HALLANDALE BEACH, FL — The recent announcement that Monmouth Park, instrumental in securing legal sports wagering in New Jersey in 2018 and subsequently in several other states, had entered into an exclusive 10-year agreement to conduct fixed-odds wagering was welcome news.
With fixed-odds wagering, horseplayers can lock in their odds as sports bettors have done for years. Wagering would be conducted under the auspices of BetMakers, a company that will oversee a bond-posted bookmaking operation in compliance with New Jersey state law.
Alas, here is yet another reason for federal oversight to replace a 38-state patchwork of rules and regulations that has impeded the progress of modern Thoroughbred racing for decades since the emergence of the simulcast era.
This issue is too important for racetracks in other states to cave in to local political pressure. Fixed odds wagering in horse savvy Australia has increased to the extent that purses have doubled in less than a decade. And the advantages for American horseplayers are notable.
In addition to locking in the odds you play, true expertise and gambling savvy, which is more art than science, makes wagering on horse racing, at least theoretically, a better bet.
Fixed-odds wagering would give a rank and file handicapper a chance to outplay the million-dollar algorithm set. But since batch bets are made at the last minute in every sizable pool everywhere, expect big-time push-back from those bettors and bet-takers.
It’s at that point where we see if track managers are as feint-hearted as GOP Senators or as myopic as their past performances indicate.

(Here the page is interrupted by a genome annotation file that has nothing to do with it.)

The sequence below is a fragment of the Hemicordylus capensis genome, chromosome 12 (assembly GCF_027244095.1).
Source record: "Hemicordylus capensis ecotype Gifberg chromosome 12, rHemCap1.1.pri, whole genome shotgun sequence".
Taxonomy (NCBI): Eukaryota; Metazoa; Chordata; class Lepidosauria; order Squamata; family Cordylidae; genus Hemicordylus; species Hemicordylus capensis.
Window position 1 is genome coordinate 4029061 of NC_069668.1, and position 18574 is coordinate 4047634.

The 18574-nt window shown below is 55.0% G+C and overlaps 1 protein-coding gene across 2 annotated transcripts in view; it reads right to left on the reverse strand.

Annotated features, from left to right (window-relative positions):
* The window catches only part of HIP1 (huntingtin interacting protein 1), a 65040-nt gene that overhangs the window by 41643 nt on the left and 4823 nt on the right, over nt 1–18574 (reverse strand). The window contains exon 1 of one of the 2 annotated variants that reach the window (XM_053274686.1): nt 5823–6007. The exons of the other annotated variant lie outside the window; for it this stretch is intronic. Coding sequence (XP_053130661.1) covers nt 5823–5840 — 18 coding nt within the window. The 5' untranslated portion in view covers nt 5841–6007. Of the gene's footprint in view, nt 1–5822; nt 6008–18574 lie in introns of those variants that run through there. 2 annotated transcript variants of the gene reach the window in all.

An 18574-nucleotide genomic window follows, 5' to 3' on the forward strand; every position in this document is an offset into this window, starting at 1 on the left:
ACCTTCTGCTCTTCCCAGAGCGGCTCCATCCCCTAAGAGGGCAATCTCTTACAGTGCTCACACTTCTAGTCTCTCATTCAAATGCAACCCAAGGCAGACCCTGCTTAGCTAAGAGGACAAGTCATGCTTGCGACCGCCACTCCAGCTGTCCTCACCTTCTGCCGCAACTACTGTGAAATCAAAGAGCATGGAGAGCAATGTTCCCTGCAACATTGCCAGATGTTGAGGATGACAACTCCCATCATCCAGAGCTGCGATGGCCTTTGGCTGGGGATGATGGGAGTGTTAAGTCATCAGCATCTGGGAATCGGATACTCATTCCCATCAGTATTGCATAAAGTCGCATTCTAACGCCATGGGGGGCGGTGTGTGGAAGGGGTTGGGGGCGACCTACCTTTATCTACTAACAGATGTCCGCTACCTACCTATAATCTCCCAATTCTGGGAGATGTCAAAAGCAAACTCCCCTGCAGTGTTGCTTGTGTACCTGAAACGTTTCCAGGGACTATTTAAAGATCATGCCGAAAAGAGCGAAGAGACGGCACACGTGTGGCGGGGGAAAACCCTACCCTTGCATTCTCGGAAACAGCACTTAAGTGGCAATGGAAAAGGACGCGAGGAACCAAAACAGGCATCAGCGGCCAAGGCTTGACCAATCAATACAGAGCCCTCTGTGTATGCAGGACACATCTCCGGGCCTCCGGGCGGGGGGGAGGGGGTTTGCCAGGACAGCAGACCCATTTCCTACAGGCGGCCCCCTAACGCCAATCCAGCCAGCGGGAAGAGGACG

Horsemen will have to get their fair share of the pie, of course, and the tracks are entitled to “rights fees.”
But if horseplayers are as smart as they imagine themselves to be, and the odds on their choice continues to climb, they can go bet more, gambling that their opinion will be rewarded without fear that the value they sought won’t magically disappear before the field reaches the half-mile pole.
American bettors will not want to lose their ability to bet into the horizontal and exotic vertical pools, but they won’t have to. Fixed-odds wagering is for straight players so it is highly likely that win and “each-way” eventually will replace traditional win, place and show pools.
An each-way bet is a hybrid version of an across-the-board wager and the same betting norms apply; beat a favorite and you will be rewarded. Most every bettor’s favorite aspect is never getting split in an exacta again; if your horses finish first and third, your each-way bet is a winner.
Personally, the idea that the influence of the huge batch bettors on final odds would be mitigated is a significant aspect of fixed-odds wagering, as the odds on your horse will not change once the bet is made.
Moreover, in addition to the ability to bet more as the odds climb knowing that they can’t affect your odds, it’s an invitation to attract potential new players with a stock market mentality, or sports bettors who understand when to bet on a favorite–early, or the high-odds underdog–late.
Obviously, sports bettors will have to master a steeper learning curve but today’s gamblers, aided with technology, are not the shot-takers of previous generations. They do not resemble the old stereotypical OTB patron in tatters.
“We have been working with racing bodies and bookmakers from all parts of the world to develop the best solution that fits into the horse racing ecosystem,” BetMakers CEO Todd Buckingham old Bloodhorse.com.
“We believe that U.S. horse racing has the potential to be the largest betting sport in the U.S., including basketball, American football, and baseball. There is a real opportunity for the U.S. horse racing market to grow.”
Indeed, racing, for better or worse, has been wooing the upscale crowd. Not today, and perhaps not until the next decade, but fixed odds wagering can have an impact on making Thoroughbred racing the Sport of Kings again.
Or put another way: Go big or go home.